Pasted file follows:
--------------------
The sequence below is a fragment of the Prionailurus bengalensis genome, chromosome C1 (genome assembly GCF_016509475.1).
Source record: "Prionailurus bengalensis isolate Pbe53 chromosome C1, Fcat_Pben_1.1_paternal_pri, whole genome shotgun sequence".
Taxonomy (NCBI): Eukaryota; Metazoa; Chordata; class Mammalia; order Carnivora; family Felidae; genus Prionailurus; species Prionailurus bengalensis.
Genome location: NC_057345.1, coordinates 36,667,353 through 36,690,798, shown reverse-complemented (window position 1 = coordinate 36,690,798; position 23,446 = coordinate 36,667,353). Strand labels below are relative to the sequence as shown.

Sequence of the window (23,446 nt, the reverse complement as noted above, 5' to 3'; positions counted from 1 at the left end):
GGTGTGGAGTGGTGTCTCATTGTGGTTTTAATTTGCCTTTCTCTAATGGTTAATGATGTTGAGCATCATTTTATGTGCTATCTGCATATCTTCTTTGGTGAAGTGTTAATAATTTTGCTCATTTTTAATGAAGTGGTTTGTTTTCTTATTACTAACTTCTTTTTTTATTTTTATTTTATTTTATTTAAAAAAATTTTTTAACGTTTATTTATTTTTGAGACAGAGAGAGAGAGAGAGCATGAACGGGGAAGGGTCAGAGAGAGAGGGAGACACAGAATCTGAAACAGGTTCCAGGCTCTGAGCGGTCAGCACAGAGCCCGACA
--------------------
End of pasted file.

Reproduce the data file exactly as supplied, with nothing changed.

The sequence below is a fragment of the Prionailurus bengalensis genome, chromosome C1 (genome assembly GCF_016509475.1).
Source record: "Prionailurus bengalensis isolate Pbe53 chromosome C1, Fcat_Pben_1.1_paternal_pri, whole genome shotgun sequence".
Taxonomy (NCBI): Eukaryota; Metazoa; Chordata; class Mammalia; order Carnivora; family Felidae; genus Prionailurus; species Prionailurus bengalensis.
Genome location: NC_057345.1, coordinates 36,667,353 through 36,690,798, shown reverse-complemented (window position 1 = coordinate 36,690,798; position 23,446 = coordinate 36,667,353). Strand labels below are relative to the sequence as shown.

Sequence of the window (23,446 nt, the reverse complement as noted above, 5' to 3'; positions counted from 1 at the left end):
GGTGTGGAGTGGTGTCTCATTGTGGTTTTAATTTGCCTTTCTCTAATGGTTAATGATGTTGAGCATCATTTTATGTGCTATCTGCATATCTTCTTTGGTGAAGTGTTAATAATTTTGCTCATTTTTAATGAAGTGGTTTGTTTTCTTATTACTAACTTCTTTTTTTATTTTTATTTTATTTTATTTAAAAAAATTTTTTAACGTTTATTTATTTTTGAGACAGAGAGAGAGAGAGAGCATGAACGGGGAAGGGTCAGAGAGAGAGGGAGACACAGAATCTGAAACAGGTTCCAGGCTCTGAGCGGTCAGCACAGAGCCCGACA